Cell Counting Kit-8 assay
Cell Counting Kit-8 (CCK-8) method was employed to detect cell proliferation. Untreated cells and cells treated with purmorphamine or GANT 61 were transfected with glypican 6 siRNA and the control scramble siRNA for 48 h. Then, 10 μl of CCK-8 solution (5 mg/ml) was added to each well for 4 h incubation. The absorbance at 570 nm was read with a plate reader (Thermo Fisher Scientific, Waltham, MA, U.S.A.).
Cell invasion and migration were assayed with a 24-well Transwell membrane coated with or without Matrigel™ (BD Biosciences, San Jose, CA, U.S.A.) according to the method described previously . The MKN-45 and SGC-7901 cells were starved with serum-free DMEM. Then, 5 × 104 cells in serum-free DMEM were seeded in the upper chamber and DMEM containing 10% FBS was added to the lower chamber as the chemoattractant. Forty-eight hours later, non-migrating and non-invading cells on the upper surface of the membrane were removed, while migrated or invaded cells on the lower surface of the membrane were fixed with 4% paraformaldehyde and stained with 0.5% crystal violet.
Quantitative Real-time PCR (qRT-PCR)
Total RNA from MKN-45 and SGC-7901 cell samples was obtained using TRIzol reagent (Invitrogen Life Technologies, Carlsbad, CA, U.S.A.) according to the protocol of the manufacturer. A TransScript First-strand cDNA Synthesis SuperMix kit was used to cDNA synthesis. Quantitative RT-PCR was performed using a SYBR Premix Ex Taq kit (TaKaRa, Japan). Targeted gene expression was calculated using the 2−ΔΔCt method while β-actin was used as internal control.
MKN-45 and SGC-7901 cells were lysed using RIPA buffer (Sigma–Aldrich, Germany), and the protein concentration was determined by BCA kits. 20 μg of total protein samples were separated by SDS-PAGE. Then proteins were transferred to a polyvinylidene fluoride (PVDF) membrane. The membranes were blocked with 5% non-fat dry milk and incubated with corresponding primary antibodies (Abcam, Cambridge, MA, U.S.A.) overnight at 4 °C, followed by incubation with secondary antibodies for 1 h at room temperature. The primary antibodies were as follows: rabbit polyclonal to glypican 6 antibody (1:100), rabbit polyclonal to Gli1 antibody (1:1000), rabbit polyclonal to E-cadherin antibody (1:500), mouse monoclonal to Vimentin antibody (1:500), and rabbit polyclonal to N-cadherin antibody (1 µg/ml). The second antibodies were Horseradish-peroxidase-rabbit anti-mouse IgG and horseradish-peroxidase-goat anti-rabbit IgG. The reactive bands were visualized using enhanced chemiluminescence reagents (Thermo-Pierce, Rockford, IL, U.S.A.), and the gray values of each band were calculated using Image J software. The gray values of targeted protein were normalized to β-actin, and the different treatment groups were normalized to control group.
The statistical analyses were performed using SPSS version 19.0 (SPSS, Inc., Chicago, IL). The data are expressed as mean ± SD. Significance analyses were performed using one-way analysis of variance (ANOVA), followed by post hoc Bonferroni's t tests. Statistical significance was set at P<0.05.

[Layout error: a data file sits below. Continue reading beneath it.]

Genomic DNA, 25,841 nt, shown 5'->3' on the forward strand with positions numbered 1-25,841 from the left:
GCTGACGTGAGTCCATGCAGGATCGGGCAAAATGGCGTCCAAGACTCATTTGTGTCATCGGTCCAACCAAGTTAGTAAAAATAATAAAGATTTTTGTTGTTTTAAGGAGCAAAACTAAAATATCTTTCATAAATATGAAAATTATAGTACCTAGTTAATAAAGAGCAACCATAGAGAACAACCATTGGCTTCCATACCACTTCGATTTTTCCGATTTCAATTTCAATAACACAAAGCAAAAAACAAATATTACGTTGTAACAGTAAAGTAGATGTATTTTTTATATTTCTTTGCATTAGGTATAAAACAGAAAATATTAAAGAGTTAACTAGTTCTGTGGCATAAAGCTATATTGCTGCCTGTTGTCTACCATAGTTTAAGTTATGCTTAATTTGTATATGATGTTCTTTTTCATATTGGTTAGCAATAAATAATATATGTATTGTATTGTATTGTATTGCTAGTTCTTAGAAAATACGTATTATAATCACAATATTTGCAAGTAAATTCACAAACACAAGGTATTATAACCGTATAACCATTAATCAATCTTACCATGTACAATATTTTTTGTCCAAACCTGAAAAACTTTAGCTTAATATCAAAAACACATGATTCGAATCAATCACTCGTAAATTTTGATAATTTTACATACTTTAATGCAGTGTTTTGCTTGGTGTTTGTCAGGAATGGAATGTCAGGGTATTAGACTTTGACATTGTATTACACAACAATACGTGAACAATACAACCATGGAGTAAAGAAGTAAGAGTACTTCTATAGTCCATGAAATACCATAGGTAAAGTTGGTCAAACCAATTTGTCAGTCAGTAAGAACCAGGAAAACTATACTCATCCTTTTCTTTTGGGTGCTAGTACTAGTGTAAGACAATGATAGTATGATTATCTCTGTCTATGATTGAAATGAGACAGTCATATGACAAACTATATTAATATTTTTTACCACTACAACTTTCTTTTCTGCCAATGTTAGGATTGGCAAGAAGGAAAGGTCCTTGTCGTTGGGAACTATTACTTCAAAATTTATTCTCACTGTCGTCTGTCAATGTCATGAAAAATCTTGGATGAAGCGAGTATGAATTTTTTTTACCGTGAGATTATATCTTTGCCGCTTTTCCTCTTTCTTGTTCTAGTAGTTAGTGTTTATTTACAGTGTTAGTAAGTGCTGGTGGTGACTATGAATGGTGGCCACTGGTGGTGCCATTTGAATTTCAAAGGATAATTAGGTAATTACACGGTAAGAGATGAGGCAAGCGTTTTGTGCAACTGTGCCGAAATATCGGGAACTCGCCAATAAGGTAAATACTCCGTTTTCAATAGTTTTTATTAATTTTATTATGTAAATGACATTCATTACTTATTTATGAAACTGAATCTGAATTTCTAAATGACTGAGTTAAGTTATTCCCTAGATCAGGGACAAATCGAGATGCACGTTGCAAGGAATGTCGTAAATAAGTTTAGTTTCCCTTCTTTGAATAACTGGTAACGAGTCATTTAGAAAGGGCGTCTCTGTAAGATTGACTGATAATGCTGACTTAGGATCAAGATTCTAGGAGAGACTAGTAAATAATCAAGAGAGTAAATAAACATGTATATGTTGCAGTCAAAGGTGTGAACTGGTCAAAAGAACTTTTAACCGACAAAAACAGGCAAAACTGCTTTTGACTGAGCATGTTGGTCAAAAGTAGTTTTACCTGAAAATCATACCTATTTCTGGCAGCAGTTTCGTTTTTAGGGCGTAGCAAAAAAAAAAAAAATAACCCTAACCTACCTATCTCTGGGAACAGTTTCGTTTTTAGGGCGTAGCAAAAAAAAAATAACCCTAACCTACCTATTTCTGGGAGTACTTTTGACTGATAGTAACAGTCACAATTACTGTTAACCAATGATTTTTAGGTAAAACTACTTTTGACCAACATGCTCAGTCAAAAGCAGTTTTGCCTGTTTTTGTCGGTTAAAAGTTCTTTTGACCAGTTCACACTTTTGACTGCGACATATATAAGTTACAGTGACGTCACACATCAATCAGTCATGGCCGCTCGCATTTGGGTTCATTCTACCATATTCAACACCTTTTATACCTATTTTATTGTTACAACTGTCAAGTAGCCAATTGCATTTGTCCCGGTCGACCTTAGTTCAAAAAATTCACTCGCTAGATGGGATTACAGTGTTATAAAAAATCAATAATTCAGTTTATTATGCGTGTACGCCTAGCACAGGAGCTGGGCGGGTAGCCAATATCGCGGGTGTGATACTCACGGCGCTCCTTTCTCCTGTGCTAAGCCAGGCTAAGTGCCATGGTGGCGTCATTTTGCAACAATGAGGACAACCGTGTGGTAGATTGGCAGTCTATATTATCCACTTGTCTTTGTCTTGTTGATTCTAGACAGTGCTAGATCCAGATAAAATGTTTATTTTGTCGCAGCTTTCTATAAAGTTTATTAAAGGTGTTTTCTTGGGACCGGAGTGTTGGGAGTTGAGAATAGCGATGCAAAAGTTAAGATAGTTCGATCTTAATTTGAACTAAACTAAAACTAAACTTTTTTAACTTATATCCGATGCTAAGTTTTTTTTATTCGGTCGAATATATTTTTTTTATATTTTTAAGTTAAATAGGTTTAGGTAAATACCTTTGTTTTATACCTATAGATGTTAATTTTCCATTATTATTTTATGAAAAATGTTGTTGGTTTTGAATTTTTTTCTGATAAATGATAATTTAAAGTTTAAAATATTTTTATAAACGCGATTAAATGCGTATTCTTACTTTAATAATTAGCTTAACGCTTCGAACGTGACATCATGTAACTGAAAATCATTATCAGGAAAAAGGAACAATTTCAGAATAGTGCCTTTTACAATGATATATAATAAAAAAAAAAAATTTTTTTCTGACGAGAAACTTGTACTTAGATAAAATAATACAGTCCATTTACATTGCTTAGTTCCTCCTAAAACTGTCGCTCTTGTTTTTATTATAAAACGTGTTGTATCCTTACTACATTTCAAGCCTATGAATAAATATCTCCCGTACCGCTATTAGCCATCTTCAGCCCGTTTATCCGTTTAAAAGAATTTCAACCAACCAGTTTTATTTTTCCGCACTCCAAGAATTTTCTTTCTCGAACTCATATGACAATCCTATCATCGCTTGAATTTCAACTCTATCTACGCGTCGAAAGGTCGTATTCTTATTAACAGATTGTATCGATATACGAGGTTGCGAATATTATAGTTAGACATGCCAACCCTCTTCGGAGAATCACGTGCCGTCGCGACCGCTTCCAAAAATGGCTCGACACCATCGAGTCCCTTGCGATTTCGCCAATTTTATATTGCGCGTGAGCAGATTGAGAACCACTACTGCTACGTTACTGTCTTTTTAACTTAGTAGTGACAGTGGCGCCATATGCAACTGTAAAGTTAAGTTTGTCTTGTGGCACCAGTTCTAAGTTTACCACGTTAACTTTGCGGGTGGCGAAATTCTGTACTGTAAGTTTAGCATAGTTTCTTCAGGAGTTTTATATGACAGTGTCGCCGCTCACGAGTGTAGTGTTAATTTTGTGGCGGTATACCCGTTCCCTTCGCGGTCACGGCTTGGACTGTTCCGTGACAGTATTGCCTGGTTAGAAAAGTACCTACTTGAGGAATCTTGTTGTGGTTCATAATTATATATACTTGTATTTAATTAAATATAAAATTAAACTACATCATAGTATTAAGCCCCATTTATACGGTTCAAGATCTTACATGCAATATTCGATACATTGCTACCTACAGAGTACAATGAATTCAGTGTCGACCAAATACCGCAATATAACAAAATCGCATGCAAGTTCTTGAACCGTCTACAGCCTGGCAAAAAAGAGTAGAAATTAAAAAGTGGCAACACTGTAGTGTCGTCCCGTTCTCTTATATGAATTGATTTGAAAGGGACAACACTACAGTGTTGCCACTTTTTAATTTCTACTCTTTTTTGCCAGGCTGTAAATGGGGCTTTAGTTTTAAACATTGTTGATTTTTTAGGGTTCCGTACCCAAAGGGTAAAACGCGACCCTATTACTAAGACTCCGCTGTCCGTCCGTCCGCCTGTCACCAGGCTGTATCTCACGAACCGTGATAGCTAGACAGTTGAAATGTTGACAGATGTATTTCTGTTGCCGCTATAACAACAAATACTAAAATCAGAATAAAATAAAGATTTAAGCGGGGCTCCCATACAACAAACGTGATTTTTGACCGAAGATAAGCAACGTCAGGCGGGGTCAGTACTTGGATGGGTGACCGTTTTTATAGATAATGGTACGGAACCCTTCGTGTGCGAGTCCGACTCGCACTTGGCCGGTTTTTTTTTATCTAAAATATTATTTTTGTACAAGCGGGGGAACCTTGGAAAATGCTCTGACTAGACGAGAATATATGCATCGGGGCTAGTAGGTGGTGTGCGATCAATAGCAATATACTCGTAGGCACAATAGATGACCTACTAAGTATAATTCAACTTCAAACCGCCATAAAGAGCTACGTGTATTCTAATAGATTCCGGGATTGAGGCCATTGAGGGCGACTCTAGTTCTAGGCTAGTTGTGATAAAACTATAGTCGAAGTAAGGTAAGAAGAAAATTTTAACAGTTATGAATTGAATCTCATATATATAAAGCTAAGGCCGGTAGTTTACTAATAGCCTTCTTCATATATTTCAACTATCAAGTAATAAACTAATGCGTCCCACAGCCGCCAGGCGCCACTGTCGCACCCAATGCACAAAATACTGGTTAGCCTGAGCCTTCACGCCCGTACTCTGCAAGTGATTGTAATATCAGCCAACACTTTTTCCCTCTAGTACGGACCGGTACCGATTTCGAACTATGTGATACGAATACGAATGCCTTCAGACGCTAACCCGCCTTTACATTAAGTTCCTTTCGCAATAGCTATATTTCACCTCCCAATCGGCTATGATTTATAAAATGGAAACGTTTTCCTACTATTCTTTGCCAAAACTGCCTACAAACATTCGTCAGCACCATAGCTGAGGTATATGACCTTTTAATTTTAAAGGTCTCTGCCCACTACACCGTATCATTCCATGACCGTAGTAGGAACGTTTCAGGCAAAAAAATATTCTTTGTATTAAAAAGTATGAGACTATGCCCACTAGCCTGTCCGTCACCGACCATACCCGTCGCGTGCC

Glypican 6 was highly expressed in gastric cancer cells
The level of glypican 6 in GC cell lines MKN-45 and SGC-7901 was compared with that of normal gastric mucosa epithelial cell line GES-1. The mRNA for glypican 6 was measured via RT-qPCR, and higher levels in the MKN-45 (P = 0.031) and SGC-7901 cells (P = 0.036) than in the GES-1 cells were observed (Figure 1A). Consistent with RT-qPCR results, glypican 6 protein levels by western blot analyses were much higher in MKN-45 cells (P = 0.026) and SGC-7901 cells (P = 0.04) than in GES-1 cells (Figure 1B).
Glypican 6 increased in MKN-45 and SGC-7901 cells
Suppressing glypican 6 expression regulated cell proliferation
To further reveal the effects of glypican 6 on MKN-45 and SGC-7901 cell biology, glypican-6-silenced MKN-45 and SGC-7901 cells were built. As shown in Figure 2A,B, MKN-45 and SGC-7901 cells transfected with glypican 6 siRNA exhibited very low mRNA and protein expression of glypican 6, compared with cells in the control and scramble siRNA (NC) groups. We next detected the role of glypican 6 deletion in cell proliferation, and the results indicated that glypican 6 silencing markedly suppressed cell proliferation of MKN-45 (P = 0.003) and SGC-7901 cells (P = 0.006) when compared with the control group (Figure 2C), whereas no significant change was observed between the NC and control groups (Figure 2C, MKN-45: P = 0.09; SGC-7901: P = 0.09).
Glypican 6 silencing inhibited MKN-45 and SGC-7901 cell proliferation
Suppressing glypican 6 expression regulated cell invasion, migration, and epithelial–mesenchymal transition
Cell migration and invasion exacerbates cancer metastasis and progression . Transwell assay result showed that knockdown of glypican 6 markedly suppressed the migration (MKN-45: P = 0.021; SGC-7901: P = 0.044) and invasiveness (MKN-45: P = 0.016; SGC-7901: P = 0.037) of both cell lines, compared with cells in the control group (Figure 3A,B). NC transfection had no similar effect (Figure 3A,B, MKN-45: P = 0.09; SGC-7901: P = 0.10). We next evaluated the effects of glypican 6 depletion on the expression of E-cadherin and Vimentin, two EMT markers. As shown in Figure 3C,D, compared with the control group, glypican 6 knockdown increased E-cadherin expression, whereas it decreased vimentin expression in MKN-45 cells and SGC-7901 cells.